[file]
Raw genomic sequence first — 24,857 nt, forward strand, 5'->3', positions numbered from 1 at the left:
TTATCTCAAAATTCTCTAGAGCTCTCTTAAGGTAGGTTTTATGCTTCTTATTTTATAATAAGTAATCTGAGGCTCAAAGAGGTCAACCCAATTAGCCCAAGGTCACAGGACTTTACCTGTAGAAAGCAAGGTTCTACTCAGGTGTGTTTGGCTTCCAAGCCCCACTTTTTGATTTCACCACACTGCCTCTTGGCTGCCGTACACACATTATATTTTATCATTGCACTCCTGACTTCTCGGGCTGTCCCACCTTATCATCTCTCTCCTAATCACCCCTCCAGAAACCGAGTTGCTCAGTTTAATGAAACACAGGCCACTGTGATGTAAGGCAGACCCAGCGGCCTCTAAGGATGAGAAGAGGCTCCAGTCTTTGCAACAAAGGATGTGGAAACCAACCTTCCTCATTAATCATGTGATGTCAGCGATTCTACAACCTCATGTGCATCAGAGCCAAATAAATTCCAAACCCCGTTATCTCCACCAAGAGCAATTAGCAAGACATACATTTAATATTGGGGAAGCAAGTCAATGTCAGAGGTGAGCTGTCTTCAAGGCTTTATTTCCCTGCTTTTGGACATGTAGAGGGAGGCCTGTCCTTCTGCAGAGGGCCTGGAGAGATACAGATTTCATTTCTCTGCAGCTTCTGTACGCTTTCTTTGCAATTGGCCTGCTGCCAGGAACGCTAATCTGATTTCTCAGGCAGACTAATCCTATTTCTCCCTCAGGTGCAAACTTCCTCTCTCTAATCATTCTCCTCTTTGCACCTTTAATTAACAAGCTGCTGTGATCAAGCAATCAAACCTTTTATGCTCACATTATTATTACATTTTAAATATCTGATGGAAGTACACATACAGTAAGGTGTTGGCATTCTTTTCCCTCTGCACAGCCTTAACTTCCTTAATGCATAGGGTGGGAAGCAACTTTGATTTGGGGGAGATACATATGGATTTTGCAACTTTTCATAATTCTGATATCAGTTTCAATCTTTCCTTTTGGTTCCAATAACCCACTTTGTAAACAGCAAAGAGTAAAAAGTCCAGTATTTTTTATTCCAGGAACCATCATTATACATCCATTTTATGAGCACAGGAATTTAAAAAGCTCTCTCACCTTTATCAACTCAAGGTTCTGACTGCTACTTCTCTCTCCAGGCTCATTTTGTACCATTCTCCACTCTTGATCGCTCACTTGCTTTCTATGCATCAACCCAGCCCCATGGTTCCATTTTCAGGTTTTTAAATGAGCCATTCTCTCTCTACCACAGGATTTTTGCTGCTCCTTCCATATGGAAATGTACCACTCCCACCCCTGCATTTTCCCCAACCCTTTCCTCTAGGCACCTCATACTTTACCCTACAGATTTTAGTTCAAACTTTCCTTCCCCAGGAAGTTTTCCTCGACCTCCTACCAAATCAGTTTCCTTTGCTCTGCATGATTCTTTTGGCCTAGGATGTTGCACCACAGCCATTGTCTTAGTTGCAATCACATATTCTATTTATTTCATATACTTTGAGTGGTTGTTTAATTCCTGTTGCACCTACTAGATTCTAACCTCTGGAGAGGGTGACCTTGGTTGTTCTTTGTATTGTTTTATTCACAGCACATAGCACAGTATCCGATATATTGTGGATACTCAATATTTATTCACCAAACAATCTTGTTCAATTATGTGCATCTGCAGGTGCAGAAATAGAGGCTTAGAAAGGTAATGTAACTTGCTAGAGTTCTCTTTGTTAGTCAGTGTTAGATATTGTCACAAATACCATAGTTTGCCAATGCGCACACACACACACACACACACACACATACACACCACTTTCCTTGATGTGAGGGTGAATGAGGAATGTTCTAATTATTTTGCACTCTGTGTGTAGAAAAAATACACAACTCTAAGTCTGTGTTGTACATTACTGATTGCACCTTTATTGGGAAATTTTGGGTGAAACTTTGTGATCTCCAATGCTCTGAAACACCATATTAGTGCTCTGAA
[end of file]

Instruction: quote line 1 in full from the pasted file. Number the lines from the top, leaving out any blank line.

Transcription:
Raw genomic sequence first — 24,857 nt, forward strand, 5'->3', positions numbered from 1 at the left: